After 12 days and what seemed like a thousand missed telephone calls, Mohamed wept when he finally managed to get through to his mother in Deir Ezzour.
His daughter, Lameese, said it was the first time she had seen her father in such an emotional state.
"Not knowing what was going on is torture," she said. "Not knowing if they are alive or not is sometimes worse that knowing they are dead."
The telephones in Deir Ezzour had been dead from August 17, just before the end of Ramadan, until August 28, after Eid. That, said Lameese, had made it impossible for the family in Al Ain to enjoy the festivities.
"It was like we were in a funeral at home. We all felt helpless."
This was the first Eid the family had spent outside Syria.
"We were meant to all be there, but we couldn't," she said. "It was the first Ramadan my grandma has spent without my granddad. He died in February, and she was in mourning and was meant to be out of it during Eid. Instead, no one was with her."
Lameese's second cousin and his family were also supposed to come to Al Ain but they were killed when their house was shelled.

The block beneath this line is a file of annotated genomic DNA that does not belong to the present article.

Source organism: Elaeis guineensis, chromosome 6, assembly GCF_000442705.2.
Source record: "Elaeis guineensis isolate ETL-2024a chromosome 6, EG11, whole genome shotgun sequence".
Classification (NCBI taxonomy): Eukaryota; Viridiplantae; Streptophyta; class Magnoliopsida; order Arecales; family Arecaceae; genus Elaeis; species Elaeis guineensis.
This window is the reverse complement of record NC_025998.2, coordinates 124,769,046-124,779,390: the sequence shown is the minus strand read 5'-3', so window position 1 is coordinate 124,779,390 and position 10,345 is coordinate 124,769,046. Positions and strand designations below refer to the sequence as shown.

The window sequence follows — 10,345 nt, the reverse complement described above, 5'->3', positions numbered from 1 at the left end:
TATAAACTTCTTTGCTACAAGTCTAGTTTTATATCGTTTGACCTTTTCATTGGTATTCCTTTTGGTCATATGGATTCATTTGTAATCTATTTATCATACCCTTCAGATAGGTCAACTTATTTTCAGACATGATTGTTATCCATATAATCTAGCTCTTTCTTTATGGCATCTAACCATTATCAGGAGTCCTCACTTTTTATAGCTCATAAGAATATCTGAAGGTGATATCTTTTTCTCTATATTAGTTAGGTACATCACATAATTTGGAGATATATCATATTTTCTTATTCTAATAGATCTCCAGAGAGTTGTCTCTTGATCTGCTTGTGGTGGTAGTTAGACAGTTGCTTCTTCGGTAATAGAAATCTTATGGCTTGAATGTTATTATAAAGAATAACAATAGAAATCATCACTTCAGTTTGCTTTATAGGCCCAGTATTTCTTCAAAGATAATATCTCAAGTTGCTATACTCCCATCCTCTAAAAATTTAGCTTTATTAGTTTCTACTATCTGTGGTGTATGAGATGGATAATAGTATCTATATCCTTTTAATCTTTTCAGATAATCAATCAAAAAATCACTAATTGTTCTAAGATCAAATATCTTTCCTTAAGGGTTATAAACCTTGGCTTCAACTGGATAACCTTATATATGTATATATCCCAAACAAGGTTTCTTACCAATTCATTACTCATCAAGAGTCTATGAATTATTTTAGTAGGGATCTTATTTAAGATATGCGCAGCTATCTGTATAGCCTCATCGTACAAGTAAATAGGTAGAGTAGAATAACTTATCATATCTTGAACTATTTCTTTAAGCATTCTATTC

"No one can see an end to all this," said Lameese. "[The uprising] is all a shock. I thought Bashar was popular."
She was surprised when the protests reached Deir Ezzour in July. "I had been in Syria a few months before it happened. Everything was fine. But maybe that is what I think because I live abroad and don't go through what people who live there go through."
Lameese said her grandmother was determined to stay. "She is not prepared to leave her house. We do not care who stays and who goes, we just want this war to end. We want things to go back to normal. The people were not prepared for this."
* Ola Salem, with additional reporting by Zaineb Al Hassani